L.A. council panel backs 37% hike in ambulance fees


A Los Angeles City Council panel backed a proposed ordinance Monday that would raise ambulance fees by 37% starting July 1, the first of several strategies for passing the city’s budget woes on to consumers.

The proposal would increase the transportation fee for basic life support ambulances from $712 to $974. Those ambulances typically respond to less critical emergencies, city officials said.

Fees for advanced life support ambulances, which allow paramedics to provide treatment for major emergencies, would increase from $1,004 to $1,373. The city also charges $15.75 per mile for ambulance transportation.

Councilman Dennis Zine, who favored the proposal, said the higher ambulance fees are needed to allow the city to cover the full cost of its emergency response system. “Costs have increased, and this is all part of that,” he said.

How much ambulance patients would actually pay depends on their insurance or what healthcare service they have, Fire Department officials said. For example, the federal Medicare program pays $388 for basic ambulance service and $467 for an advanced life support ambulance, Battalion Chief Ronnie Villanueva said in an e-mail.

Medi-Cal, a state program for low-income people, pays $126 per ambulance trip and $3.51 per mile. Once Medicare and Medi-Cal have made their payments, the city is prohibited by law from seeking the remainder of the bill from the patient.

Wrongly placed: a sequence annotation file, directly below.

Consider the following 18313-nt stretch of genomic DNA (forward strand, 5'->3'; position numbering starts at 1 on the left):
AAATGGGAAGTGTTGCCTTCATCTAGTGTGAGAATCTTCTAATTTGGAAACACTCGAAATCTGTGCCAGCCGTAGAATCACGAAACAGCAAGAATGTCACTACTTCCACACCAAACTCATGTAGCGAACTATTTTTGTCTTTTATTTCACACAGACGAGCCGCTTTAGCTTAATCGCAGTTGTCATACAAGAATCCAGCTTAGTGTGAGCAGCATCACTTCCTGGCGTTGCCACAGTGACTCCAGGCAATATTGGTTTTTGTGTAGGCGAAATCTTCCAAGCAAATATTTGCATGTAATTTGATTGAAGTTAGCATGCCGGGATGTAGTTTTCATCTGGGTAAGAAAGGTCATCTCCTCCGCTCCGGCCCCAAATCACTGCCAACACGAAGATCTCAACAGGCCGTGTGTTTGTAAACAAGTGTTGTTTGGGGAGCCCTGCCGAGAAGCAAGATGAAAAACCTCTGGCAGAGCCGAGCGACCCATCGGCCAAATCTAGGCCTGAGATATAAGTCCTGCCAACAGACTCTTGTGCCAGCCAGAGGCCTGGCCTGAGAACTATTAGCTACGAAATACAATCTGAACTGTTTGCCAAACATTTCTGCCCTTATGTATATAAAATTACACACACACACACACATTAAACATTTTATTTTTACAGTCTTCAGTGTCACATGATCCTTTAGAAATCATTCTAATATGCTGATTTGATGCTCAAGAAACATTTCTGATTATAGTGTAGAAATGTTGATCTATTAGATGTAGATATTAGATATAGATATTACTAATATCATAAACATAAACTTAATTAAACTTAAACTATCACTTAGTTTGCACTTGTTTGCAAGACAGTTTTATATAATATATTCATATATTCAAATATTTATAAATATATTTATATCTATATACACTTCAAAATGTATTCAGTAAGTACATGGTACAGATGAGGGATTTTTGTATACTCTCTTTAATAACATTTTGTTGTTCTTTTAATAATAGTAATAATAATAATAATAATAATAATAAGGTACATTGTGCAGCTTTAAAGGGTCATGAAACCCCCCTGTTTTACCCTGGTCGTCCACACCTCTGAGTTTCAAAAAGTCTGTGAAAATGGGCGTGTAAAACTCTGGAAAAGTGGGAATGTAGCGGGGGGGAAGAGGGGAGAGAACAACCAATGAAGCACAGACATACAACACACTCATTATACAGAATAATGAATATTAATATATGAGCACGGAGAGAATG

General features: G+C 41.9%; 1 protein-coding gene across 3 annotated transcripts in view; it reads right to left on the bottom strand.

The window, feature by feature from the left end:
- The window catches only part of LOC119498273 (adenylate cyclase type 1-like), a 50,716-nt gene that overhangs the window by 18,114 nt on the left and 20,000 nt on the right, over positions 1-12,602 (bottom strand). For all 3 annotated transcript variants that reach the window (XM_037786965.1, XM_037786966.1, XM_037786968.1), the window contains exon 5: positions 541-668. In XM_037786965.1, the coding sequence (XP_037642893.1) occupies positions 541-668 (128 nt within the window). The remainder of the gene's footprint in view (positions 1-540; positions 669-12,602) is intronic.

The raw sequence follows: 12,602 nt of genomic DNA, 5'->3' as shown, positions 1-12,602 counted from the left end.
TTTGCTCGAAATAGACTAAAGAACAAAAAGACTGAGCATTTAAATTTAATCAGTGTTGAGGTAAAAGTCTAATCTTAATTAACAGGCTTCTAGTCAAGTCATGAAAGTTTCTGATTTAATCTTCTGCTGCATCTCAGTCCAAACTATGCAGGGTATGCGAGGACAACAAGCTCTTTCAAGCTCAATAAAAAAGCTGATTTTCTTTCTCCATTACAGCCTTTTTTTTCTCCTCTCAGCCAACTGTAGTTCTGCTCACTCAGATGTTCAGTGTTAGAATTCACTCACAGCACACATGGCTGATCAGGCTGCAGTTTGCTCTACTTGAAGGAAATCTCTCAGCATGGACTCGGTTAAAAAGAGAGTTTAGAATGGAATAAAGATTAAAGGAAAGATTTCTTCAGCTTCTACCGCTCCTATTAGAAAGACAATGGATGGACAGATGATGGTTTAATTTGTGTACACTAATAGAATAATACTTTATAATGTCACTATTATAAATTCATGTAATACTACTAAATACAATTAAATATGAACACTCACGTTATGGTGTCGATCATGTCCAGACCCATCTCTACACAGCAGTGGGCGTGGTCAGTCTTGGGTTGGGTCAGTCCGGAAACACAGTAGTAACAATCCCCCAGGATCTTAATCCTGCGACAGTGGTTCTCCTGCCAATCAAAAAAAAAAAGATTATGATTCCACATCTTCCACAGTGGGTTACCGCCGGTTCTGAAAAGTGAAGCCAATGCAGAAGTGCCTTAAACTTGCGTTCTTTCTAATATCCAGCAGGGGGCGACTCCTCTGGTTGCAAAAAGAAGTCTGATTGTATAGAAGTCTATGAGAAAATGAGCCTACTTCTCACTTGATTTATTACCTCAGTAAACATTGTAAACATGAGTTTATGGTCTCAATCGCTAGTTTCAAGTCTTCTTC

However, if a private insurer fails to cover the full cost, the patient would be billed for the balance, officials said.

“Those who do not pay within the time limitations will now be sent to collections,” Villanueva said.

The new fees, which won the support of the council’s Public Safety Committee, would generate $6 million for the Fire Department in the coming year, according to city officials.

The proposal comes less than two years after the council increased fees for basic life support ambulances from $622 to $712. That vote, which took place in October 2008, also increased fees for advanced life support ambulances from $889 to $1,004.

The latest ambulance plan is expected to reach the council in the next week.

Mayor Antonio Villaraigosa and the council have come up a series of other fee increases for the coming budget year as part of their effort to close a $485-million gap. Dog and cat licenses are slated to increase from $15 to $20. Parking fines are scheduled to go up by $5 for an array of violations, which can cost anywhere from $45 to $80.

Late fees for unpaid parking tickets are expected to go up by $15.

Hours after the ambulance vote, two other council committees weighed a plan that would reduce the number of DASH and Commuter Express bus lines. Although one panel deadlocked on the proposal, a second agreed to double DASH fares from 25 cents to 50 cents per trip.

Mid-City resident Yuval Kramer, who showed up for the committee debate, spoke out against the cuts and said the council should save some bus services by increasing DASH fares to $1 over the next year.